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History of Human Biology (1929–2004)
Michael H. Crawford
The journal Human Biology was founded 75 years ago by Raymond Pearl, an eminent biologist and Professor of Biometry and Vital Statistics at Johns Hopkins University. In celebration of the 75th anniversary of the founding of this journal, I was asked by the editorial board to prepare a brief history of Human Biology. In the 1989 special issue titled "Foundations of Anthropological Genetics," Gabriel W. Lasker had compiled an earlier historical account of the journal. Additional comments about the circumstances surrounding his acceptance of the editorship of Human Biology in 1953 and early years of his editorship are discussed in Chapter 12 of Lasker's memoirs, Happenings and Hearsay (Lasker 1999). In this review of the history of Human Biology I place greater emphasis on the periods that I know best, that is, from 1988 to the present, when I was either the editor-in-chief or the consulting editor. I have also provided (1) a time line of the significant events associated with 75 years of publication of this distinguished journal and (2) an analysis of the changes in topical coverage and focus from 1929 to the present.
Editors Past and Present
Since its founding, Human Biology has had nine editors (see the time line in Table 1). These editors served for varying durations, from 35 years by Gabriel W. Lasker to 11 years each by Raymond Pearl and Michael H. Crawford, to Francis E. Johnston, who was appointed editor-in-chief but did not edit a single issue of the journal (Lasker 1989). After his appointment to the editorship, Johnston went on a sabbatical to the United Kingdom and in his place, Barry Bogin (Associate Editor) edited the journal for the entire year.
Following Raymond Pearl's sudden death in 1940, his widow assumed the reigns of managing editor while Lowell J. Reid served as editor-in-chief for six years. In 1946, Charles Paine Windsor (a biostatistician) succeeded Reid and edited the journal from 1946 to April 4, 1951, when he died unexpectedly. In 1952, William G. Cochran became editor, but because of financial exigency, in the following year he suspended publication of the journal. Lasker assumed the [End Page 805] editorship of the journal in 1953 and set it on a solid financial foundation by securing grants from the Wenner–Gren Foundation for Anthropological Research and the National Science Foundation to underwrite the publication and purchase of the journal. Ownership of the journal was transferred from Johns Hopkins University Press to Wayne State University Press in 1954.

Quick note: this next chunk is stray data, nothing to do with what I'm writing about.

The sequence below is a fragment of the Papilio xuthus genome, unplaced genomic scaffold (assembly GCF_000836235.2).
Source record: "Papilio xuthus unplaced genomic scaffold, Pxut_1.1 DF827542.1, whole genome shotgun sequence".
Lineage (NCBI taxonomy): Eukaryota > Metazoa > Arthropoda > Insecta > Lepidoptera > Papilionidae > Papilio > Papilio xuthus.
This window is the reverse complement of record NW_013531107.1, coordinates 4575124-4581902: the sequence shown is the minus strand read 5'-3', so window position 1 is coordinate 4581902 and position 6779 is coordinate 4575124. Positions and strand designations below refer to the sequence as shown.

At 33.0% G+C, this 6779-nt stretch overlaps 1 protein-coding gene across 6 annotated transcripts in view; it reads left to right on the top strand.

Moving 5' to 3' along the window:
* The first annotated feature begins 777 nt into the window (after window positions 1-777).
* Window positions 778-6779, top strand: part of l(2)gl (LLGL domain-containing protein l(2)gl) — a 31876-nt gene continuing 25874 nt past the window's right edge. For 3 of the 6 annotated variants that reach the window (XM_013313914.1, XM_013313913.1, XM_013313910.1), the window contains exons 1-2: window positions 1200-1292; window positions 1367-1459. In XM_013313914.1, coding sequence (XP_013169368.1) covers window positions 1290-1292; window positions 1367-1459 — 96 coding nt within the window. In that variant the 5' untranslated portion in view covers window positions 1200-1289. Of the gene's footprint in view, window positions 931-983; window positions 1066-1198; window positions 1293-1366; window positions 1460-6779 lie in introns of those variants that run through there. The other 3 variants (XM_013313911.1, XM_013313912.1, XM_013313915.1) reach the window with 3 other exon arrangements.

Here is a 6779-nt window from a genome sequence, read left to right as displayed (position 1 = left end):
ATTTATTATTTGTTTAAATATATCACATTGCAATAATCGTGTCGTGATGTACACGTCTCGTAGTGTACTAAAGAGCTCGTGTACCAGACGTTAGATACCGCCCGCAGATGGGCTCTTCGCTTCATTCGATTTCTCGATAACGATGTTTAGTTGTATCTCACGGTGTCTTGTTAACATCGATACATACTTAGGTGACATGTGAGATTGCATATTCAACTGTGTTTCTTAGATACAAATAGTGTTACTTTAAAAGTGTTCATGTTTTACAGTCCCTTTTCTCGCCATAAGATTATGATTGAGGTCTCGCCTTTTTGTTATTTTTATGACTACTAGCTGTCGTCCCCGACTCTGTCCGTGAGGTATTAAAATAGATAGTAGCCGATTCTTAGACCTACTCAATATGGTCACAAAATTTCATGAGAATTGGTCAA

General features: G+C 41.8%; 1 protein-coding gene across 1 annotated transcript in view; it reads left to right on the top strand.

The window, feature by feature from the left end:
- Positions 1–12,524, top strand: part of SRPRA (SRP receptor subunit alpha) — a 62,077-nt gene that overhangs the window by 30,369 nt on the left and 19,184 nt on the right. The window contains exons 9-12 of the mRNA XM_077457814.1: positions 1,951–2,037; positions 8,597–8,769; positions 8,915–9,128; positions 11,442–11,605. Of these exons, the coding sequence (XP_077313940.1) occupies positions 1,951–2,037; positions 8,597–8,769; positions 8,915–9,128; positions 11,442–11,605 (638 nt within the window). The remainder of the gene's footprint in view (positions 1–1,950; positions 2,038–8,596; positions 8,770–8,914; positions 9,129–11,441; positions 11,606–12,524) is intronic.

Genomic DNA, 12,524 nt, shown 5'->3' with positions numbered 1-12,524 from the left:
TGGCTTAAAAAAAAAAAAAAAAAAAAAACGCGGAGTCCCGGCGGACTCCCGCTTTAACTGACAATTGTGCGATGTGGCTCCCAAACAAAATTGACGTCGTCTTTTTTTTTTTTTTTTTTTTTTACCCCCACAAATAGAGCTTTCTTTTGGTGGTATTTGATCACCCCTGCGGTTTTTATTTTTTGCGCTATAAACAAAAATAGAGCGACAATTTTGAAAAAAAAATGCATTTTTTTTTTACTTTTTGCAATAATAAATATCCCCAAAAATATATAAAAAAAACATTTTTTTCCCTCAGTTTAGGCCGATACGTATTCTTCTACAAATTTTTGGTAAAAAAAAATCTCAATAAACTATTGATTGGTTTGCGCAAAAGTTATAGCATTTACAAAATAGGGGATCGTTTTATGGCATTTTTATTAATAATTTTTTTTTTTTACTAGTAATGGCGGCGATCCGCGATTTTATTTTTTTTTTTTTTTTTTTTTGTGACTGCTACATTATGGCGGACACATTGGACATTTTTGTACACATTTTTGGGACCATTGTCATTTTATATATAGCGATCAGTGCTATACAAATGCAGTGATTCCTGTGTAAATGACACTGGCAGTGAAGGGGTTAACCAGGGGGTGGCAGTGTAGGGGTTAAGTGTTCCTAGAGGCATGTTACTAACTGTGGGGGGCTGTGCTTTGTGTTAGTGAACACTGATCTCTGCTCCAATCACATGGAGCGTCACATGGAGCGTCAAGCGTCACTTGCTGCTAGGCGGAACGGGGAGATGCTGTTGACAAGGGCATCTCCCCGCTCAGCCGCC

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| Table 1 |
Time Line of the Significant Events in the History of Human Biology: 1929-2004
Lasker continued to serve as editor for an unprecedented period of time, [End Page 806] from 1953 to 1988. As I learned much later, an editorship requires a tremendous investment of time, at a cost to one's own research. I once asked Lasker why he continued serving as editor for all of those years. He explained to me that, although he was a physical anthropologist, his primary appointment was in the Department of Anatomy at Wayne State University. He believed that by editing one of the top journals in the field, he could keep up with the developments in the field and have some effect on its direction. For 35 years, Lasker gently guided Human Biology and had considerable intellectual impact on the field. In particular, he assisted the overthrow of the concept of typological race and the preoccupation of physical anthropologists with racial classification. In its stead, Lasker promoted a focus on human variation and its evolutionary causes. He was particularly kind to young and non-U.S. authors by helping them with the writing style of their articles and the vagaries of the English language and even instructing many of them on how to best analyze and present their research data.
In 1987, the publications committee of the Human Biology...